By Boyd Morrison
My friend Brad Parks has graciously agreed to stop by today to discuss a topic that has been kept quiet for too long, a topic we all acknowledge exists but don’t have the guts to address. Brad, however, has taken the brave step forward and is putting his reputation on the line to take on a subject many may consider taboo. Brad, take it away.
Anyhow, back on topic, I’m now on my fourth book, and I’ve learned that while some people really seem to enjoy a helping of humor in their mysteries, others think the phrase “funny mystery” is the world’s biggest paradox – on the order of “jumbo shrimp” or “compassionate conservative.”
By John Gilstrap
In 1997, a literary author named Bradford Morrow made big headlines in the book industry when he allegedly told a reporter from New York Magazine that his publisher, Viking, was trying to engineer a bestselling thriller out of his next novel Giovanni’s Gift. To support the book, and to give it a leg up on sales, the publisher spent a lot of dough promoting it. That’s a good thing, right?
Well, not necessarily. When the New York Magazine story was published, New York Times Book Review writer Walter Kirn tore apart not only the book, but also the author and publisher. Here’s a link to a piece that Salon did on the brouhaha: http://www.salon.com/march97/media/media970331.html.
While some reviews leave room for interpretation, I think intelligent minds can agree that this is gratuitously awful: “an unintentionally campy blend of artistic ambition and commercial cynicism … a case study in the novel as gilded kitsch — a book that proposes to elevate its readers even as it takes calculated aim at their presumed stupidity … a thin romantic melodrama insulated in operatic twaddle.”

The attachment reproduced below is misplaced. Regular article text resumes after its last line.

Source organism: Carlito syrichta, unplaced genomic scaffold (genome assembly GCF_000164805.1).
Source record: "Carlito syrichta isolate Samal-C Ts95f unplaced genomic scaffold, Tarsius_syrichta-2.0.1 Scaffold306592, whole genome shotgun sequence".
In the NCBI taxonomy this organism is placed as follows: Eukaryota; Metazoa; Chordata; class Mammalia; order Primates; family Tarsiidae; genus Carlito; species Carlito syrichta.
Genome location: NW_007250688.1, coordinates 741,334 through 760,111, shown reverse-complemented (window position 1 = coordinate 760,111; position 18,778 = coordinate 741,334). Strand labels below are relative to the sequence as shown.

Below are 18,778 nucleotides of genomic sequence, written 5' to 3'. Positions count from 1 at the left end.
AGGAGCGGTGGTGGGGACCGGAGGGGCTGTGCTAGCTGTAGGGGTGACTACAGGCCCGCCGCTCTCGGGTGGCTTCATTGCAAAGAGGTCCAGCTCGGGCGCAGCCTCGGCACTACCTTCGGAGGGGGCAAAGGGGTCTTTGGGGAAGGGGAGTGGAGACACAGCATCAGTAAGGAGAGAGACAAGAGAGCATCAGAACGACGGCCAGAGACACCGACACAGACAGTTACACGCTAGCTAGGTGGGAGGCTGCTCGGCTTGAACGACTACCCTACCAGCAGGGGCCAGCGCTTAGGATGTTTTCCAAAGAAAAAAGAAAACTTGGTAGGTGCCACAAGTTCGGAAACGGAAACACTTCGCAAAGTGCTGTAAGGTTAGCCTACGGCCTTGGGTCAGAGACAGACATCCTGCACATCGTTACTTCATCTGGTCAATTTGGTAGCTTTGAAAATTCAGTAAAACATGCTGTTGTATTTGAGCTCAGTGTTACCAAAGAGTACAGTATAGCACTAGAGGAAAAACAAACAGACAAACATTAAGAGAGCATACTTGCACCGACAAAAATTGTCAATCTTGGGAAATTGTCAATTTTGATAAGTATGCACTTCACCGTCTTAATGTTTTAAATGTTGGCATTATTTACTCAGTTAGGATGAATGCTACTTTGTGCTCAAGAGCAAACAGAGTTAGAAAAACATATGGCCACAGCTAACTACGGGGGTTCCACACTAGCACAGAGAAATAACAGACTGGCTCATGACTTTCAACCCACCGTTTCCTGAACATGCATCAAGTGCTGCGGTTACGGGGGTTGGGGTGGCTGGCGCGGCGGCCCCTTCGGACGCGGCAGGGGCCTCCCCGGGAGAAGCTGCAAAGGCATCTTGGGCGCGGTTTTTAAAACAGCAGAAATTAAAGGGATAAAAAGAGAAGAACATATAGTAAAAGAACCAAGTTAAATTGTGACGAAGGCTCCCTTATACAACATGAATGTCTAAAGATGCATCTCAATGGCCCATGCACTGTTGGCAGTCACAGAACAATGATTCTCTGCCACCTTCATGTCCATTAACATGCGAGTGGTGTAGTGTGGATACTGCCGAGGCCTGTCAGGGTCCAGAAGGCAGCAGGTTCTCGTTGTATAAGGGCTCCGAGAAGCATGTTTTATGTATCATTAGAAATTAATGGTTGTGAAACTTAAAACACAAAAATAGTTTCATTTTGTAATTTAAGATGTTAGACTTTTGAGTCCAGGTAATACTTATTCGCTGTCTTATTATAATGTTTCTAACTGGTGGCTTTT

Morrow’s offense, such as it was(n’t) was his decision to share with the world his desire for commercial success. (In future interviews, he maintained that he never writes for money.)
How the world has changed, huh? In a mere fourteen years, we have come to a place in history where it’s okay for an author to publicly state his desire for commercial success. (I’ve long believed that even literary writers secretly want to make money off what they write.)
Carrying on with this week’s theme of finding the right strings to pull to engineer a bestseller, I continue to question whether any individual writer can do anything to significantly influence sales. Sure, there are outliers and exceptions (paging Joe Konrath), but in Joe’s case you have to give credit to the power of being first.
Yesterday ended a 10-day run for my book At All Costs on the Kindle Top 100. (As I write this, it sits at #105, having gotten as low as the 20s.) This is great news for a book that was written in the same year when Giovanni’s Gift was released. Could it possibly be that my fan base has finally reached that self-sustaining critical mass?
Maybe. I hope so. But I have serious doubts about that. If that were the case, my Nook sales rank would be substantially lower than 10,223, which is where it sits as I write this. So, what’s going on?
The answer in two words: Paid Promotion.
My publisher is spending real coin at Amazon on my behalf for banner ads and email blasts that alert anyone who has ever bought my work or the work of anyone who writes similar thrillers that there’s a new Gilstrap eBook out there at the readily affordable price of $1.99 (down from the original $4.50-ish). I assure you that it’s no coincidence that everyone who buys the At All Costs eBook will get to read the first chapter of Threat Warning, the front list book coming out on June 28 as an eBook and July 1 as a pBook.